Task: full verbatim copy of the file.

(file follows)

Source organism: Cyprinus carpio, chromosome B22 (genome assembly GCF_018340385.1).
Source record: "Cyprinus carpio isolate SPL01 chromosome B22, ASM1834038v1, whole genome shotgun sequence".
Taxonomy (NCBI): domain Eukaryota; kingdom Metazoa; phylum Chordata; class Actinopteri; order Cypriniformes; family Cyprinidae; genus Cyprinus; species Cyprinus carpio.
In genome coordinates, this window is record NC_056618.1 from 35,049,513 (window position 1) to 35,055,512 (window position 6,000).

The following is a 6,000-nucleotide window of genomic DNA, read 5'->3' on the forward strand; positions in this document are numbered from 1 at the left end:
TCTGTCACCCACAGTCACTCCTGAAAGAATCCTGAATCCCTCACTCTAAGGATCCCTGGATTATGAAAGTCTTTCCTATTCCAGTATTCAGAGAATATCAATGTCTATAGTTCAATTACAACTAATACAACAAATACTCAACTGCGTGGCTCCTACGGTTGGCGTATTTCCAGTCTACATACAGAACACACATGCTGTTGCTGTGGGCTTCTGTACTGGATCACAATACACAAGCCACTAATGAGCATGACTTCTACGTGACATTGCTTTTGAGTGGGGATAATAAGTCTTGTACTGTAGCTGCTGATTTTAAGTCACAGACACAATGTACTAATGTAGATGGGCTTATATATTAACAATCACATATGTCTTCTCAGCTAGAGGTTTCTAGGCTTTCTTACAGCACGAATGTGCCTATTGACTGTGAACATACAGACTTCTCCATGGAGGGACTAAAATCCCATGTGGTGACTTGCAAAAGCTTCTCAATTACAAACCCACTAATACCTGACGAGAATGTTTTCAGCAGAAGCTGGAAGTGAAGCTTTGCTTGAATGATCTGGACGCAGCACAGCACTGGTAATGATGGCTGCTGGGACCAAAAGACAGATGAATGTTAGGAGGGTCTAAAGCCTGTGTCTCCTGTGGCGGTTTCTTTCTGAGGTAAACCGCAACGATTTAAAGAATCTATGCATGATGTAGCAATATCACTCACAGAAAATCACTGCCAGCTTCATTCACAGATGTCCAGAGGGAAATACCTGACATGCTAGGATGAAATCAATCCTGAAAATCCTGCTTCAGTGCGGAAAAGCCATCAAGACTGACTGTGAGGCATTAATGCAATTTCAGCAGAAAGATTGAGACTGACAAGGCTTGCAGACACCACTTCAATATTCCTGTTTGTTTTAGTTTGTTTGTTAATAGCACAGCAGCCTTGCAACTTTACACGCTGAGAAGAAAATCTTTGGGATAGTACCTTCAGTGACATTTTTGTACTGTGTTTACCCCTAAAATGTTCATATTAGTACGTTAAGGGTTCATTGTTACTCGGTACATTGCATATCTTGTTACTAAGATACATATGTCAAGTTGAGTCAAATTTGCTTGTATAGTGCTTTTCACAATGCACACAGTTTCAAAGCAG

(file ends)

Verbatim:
Source organism: Cyprinus carpio, chromosome B22 (genome assembly GCF_018340385.1).
Source record: "Cyprinus carpio isolate SPL01 chromosome B22, ASM1834038v1, whole genome shotgun sequence".
Taxonomy (NCBI): domain Eukaryota; kingdom Metazoa; phylum Chordata; class Actinopteri; order Cypriniformes; family Cyprinidae; genus Cyprinus; species Cyprinus carpio.
In genome coordinates, this window is record NC_056618.1 from 35,049,513 (window position 1) to 35,055,512 (window position 6,000).

The following is a 6,000-nucleotide window of genomic DNA, read 5'->3' on the forward strand; positions in this document are numbered from 1 at the left end:
TCTGTCACCCACAGTCACTCCTGAAAGAATCCTGAATCCCTCACTCTAAGGATCCCTGGATTATGAAAGTCTTTCCTATTCCAGTATTCAGAGAATATCAATGTCTATAGTTCAATTACAACTAATACAACAAATACTCAACTGCGTGGCTCCTACGGTTGGCGTATTTCCAGTCTACATACAGAACACACATGCTGTTGCTGTGGGCTTCTGTACTGGATCACAATACACAAGCCACTAATGAGCATGACTTCTACGTGACATTGCTTTTGAGTGGGGATAATAAGTCTTGTACTGTAGCTGCTGATTTTAAGTCACAGACACAATGTACTAATGTAGATGGGCTTATATATTAACAATCACATATGTCTTCTCAGCTAGAGGTTTCTAGGCTTTCTTACAGCACGAATGTGCCTATTGACTGTGAACATACAGACTTCTCCATGGAGGGACTAAAATCCCATGTGGTGACTTGCAAAAGCTTCTCAATTACAAACCCACTAATACCTGACGAGAATGTTTTCAGCAGAAGCTGGAAGTGAAGCTTTGCTTGAATGATCTGGACGCAGCACAGCACTGGTAATGATGGCTGCTGGGACCAAAAGACAGATGAATGTTAGGAGGGTCTAAAGCCTGTGTCTCCTGTGGCGGTTTCTTTCTGAGGTAAACCGCAACGATTTAAAGAATCTATGCATGATGTAGCAATATCACTCACAGAAAATCACTGCCAGCTTCATTCACAGATGTCCAGAGGGAAATACCTGACATGCTAGGATGAAATCAATCCTGAAAATCCTGCTTCAGTGCGGAAAAGCCATCAAGACTGACTGTGAGGCATTAATGCAATTTCAGCAGAAAGATTGAGACTGACAAGGCTTGCAGACACCACTTCAATATTCCTGTTTGTTTTAGTTTGTTTGTTAATAGCACAGCAGCCTTGCAACTTTACACGCTGAGAAGAAAATCTTTGGGATAGTACCTTCAGTGACATTTTTGTACTGTGTTTACCCCTAAAATGTTCATATTAGTACGTTAAGGGTTCATTGTTACTCGGTACATTGCATATCTTGTTACTAAGATACATATGTCAAGTTGAGTCAAATTTGCTTGTATAGTGCTTTTCACAATGCACACAGTTTCAAAGCAG